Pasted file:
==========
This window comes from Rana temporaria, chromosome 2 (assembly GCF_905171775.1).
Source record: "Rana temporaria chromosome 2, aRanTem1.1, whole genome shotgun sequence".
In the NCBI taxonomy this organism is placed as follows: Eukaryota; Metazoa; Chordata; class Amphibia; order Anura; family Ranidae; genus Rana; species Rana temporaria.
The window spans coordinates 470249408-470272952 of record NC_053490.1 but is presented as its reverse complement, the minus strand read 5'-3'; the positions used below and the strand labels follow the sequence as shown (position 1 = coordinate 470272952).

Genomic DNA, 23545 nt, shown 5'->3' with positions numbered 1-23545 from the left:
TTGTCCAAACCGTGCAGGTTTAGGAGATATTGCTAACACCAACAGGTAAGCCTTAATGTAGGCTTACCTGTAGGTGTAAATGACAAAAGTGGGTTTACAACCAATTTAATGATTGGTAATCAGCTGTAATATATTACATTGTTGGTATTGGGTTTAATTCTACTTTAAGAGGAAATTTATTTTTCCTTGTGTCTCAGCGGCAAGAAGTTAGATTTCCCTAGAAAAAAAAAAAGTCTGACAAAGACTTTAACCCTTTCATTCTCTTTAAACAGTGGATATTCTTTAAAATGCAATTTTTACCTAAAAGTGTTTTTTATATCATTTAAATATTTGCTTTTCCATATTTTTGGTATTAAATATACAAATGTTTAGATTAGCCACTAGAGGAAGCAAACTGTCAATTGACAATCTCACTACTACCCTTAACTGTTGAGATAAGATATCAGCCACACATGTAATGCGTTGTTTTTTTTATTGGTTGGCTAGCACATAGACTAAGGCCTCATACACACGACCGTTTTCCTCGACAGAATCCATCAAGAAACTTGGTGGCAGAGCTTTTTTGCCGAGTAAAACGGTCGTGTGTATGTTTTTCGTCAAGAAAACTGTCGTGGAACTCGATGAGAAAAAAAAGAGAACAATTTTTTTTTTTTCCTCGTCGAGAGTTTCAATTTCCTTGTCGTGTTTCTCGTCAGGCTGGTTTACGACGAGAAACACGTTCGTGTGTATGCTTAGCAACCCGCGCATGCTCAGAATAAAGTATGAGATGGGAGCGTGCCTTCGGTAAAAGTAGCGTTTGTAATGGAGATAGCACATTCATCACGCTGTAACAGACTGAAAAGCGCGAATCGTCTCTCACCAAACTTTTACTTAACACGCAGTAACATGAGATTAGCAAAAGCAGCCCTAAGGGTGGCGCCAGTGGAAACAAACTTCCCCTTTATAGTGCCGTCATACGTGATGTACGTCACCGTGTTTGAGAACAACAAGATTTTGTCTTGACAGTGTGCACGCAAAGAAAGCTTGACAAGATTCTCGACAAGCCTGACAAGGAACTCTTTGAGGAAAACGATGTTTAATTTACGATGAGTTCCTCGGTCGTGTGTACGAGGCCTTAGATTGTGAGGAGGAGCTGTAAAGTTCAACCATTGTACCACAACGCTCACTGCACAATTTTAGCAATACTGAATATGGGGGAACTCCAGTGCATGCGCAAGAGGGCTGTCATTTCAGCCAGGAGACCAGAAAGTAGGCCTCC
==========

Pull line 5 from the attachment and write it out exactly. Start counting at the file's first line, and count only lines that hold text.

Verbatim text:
Genomic DNA, 23545 nt, shown 5'->3' with positions numbered 1-23545 from the left: